Looking at the latest research, they put together a list of stresses adverse affects from “the cellular level on up to our major biological systems.” From the health of our nervous, cardiovascular, and digestive systems to our cells, immunity, metabolism, and sleep, the effect of chronic stress is devastating.
The Mind Body Connection
- According to a large study conducted at Tel Aviv University, the mind and body are deeply intertwined when it comes to stress. Researchers combined brain imaging with genetic testing to determine which brain functions were responsible for regulating stress. They were also looking at whether these findings could provide further insight into certain mental disorders such as PTSD.
The results showed that our ability to cope with stress are heavily reliant on how efficiently our bodies and minds are able to regulate the response. This is why stress can be interlinked with post-traumatic stress disorders, depression, fatigue as well as other numerous mental and physical issues.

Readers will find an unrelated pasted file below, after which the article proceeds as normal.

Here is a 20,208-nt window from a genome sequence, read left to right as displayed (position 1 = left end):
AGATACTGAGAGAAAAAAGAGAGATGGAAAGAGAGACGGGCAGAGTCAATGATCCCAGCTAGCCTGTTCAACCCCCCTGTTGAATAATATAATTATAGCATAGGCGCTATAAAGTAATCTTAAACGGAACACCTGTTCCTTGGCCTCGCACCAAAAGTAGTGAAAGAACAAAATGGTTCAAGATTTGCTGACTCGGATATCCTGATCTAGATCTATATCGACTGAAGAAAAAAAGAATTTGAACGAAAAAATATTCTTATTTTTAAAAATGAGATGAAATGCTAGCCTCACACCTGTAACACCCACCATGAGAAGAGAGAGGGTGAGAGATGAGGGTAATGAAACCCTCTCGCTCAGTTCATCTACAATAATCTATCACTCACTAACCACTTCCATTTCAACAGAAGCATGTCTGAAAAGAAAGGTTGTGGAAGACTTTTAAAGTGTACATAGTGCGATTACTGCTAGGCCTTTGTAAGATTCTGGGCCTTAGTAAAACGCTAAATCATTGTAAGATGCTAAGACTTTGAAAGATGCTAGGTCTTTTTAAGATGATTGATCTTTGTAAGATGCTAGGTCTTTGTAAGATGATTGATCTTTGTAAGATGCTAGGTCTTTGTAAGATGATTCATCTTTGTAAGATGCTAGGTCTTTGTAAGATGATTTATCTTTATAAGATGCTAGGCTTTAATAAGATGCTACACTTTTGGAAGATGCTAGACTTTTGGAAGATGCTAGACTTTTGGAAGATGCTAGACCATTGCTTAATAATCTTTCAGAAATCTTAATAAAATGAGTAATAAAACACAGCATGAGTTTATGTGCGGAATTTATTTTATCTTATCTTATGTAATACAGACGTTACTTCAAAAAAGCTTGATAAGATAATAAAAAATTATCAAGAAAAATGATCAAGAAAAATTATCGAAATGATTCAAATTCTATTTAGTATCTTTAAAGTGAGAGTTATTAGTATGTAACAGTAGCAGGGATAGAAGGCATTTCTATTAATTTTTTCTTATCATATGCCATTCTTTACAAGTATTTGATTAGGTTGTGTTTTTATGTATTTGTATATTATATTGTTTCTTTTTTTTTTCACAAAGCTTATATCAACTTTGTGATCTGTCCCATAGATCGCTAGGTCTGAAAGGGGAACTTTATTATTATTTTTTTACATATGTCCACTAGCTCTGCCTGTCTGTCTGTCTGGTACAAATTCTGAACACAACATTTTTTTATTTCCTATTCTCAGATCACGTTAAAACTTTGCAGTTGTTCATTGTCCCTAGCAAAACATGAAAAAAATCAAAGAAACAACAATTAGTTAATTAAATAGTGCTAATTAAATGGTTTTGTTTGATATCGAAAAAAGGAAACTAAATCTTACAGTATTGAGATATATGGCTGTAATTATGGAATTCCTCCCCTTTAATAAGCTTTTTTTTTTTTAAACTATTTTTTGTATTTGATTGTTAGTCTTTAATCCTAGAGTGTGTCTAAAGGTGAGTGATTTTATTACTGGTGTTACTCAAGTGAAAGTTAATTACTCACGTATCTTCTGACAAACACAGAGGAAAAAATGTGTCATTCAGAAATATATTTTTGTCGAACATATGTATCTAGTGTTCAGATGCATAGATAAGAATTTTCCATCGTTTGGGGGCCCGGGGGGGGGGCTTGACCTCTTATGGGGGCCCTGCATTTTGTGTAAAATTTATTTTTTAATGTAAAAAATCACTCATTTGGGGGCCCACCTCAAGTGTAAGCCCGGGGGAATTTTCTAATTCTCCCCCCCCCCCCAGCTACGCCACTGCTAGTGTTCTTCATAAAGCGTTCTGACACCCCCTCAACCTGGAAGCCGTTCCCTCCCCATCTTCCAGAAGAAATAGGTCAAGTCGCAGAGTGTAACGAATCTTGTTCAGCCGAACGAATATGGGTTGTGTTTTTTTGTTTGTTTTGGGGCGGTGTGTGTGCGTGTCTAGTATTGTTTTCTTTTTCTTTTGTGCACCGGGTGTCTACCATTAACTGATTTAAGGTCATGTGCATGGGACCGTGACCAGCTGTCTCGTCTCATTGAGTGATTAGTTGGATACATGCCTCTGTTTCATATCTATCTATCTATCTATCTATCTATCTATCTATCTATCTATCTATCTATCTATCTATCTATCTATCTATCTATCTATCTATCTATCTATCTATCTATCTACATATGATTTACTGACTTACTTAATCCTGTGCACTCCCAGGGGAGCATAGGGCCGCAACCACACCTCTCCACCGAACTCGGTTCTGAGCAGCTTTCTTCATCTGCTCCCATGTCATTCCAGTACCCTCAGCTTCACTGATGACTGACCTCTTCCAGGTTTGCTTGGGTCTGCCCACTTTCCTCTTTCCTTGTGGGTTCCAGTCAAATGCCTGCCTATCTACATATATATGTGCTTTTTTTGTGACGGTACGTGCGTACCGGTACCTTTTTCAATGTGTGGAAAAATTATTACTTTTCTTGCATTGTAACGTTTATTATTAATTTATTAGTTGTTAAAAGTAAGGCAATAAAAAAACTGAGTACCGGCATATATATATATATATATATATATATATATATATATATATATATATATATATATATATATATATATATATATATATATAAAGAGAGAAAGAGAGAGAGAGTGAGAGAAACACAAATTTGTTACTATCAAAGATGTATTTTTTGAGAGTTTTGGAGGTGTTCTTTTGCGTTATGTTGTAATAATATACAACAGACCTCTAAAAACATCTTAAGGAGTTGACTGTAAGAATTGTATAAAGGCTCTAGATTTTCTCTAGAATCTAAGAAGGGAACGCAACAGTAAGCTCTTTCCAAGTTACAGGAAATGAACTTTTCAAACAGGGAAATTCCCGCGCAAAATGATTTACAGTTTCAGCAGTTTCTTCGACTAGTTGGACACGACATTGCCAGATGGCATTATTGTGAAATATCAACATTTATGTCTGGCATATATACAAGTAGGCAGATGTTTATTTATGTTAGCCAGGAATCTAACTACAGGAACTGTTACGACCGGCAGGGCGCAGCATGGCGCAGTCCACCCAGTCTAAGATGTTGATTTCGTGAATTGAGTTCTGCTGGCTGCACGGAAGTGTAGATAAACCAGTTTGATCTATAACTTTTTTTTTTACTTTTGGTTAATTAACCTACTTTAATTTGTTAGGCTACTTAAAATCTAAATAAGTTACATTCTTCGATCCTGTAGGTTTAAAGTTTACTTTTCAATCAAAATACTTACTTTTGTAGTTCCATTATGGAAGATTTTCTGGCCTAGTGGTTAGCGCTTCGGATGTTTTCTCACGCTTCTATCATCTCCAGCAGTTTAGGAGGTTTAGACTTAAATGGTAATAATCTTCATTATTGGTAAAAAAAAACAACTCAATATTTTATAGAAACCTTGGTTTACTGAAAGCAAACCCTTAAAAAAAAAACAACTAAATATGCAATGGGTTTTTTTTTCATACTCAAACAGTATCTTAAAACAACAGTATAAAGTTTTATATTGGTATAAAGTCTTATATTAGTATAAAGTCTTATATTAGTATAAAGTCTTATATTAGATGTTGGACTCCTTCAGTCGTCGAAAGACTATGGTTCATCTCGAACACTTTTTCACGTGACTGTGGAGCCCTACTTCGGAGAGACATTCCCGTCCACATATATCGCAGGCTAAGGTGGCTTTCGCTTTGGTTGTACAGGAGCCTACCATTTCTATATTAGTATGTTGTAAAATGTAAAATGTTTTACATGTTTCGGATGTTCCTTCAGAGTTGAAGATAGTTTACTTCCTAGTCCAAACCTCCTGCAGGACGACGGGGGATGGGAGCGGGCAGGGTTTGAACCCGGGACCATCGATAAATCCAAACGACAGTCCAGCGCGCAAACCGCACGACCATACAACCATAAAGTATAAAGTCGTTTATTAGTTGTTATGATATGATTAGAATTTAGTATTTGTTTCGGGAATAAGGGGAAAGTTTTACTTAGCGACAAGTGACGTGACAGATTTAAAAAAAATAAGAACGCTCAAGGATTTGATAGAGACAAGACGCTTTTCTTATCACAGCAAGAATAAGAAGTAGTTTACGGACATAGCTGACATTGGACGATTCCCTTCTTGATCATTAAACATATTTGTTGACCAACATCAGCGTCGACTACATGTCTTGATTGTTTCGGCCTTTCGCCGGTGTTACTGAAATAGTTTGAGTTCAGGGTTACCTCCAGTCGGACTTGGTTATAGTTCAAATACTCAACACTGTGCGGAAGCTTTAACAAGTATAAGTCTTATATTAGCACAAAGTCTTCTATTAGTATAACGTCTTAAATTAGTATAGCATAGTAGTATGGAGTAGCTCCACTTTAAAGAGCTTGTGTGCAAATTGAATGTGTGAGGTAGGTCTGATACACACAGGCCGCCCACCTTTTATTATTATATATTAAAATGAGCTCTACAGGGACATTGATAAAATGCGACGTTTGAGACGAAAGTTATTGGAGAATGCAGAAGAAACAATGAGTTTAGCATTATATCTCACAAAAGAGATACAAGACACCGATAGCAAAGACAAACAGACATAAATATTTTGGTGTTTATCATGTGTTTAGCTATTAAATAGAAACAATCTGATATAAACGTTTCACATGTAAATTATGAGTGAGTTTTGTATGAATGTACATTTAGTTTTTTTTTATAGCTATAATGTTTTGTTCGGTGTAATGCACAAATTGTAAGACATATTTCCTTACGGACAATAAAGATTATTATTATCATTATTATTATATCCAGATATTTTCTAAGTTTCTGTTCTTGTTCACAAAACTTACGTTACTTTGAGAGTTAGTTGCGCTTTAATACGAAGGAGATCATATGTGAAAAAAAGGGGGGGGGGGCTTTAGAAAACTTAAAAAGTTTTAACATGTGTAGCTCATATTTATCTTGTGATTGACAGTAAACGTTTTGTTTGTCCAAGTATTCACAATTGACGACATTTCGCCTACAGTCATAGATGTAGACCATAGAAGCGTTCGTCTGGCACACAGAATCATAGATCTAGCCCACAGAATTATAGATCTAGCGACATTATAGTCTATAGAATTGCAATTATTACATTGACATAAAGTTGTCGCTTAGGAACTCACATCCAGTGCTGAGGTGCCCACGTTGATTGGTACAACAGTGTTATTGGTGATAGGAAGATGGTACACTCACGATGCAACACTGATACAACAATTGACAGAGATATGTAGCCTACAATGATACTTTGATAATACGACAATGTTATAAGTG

Stressed Men More Social?
Researchers have refuted the common belief that stress always causes aggressive behavior. Rather than showing the fight-or-flight response to stress, the study indicates that men show a "tend-and-befriend" response. Studies in the late 1990s first argued that women exhibited this response as a consequence of stress.
(Psychological Science, June 2012) Read More
Depression and Chronic Stress Accelerate Aging
- People with recurrent depressions or those exposed to chronic stress exhibit shorter telomeres (outermost part of the chromosome) in white blood cells. With increasing age, telomeres shorten, and studies have shown that oxidative stress and inflammation accelerate shortening. Shorter telomere length has also been associated with recurrent depression and cortisol levels indicating exposure to chronic stress.
(Biological Psychiatry, published online November 2011) Read More
Mindfulness Meditation for Stress Explained
- An article draws on the existing scientific literature to explain the positive effects of mindfulness meditation that help deal with the mental and physiological effects of stress.
(Perspectives on Psychological Science, November 2011) Read More
Stress and Success
- Handling stress appropriately in class and on the field can tip the scale toward success for the millions of students, according to new research.
(Emotion, 2011) Read More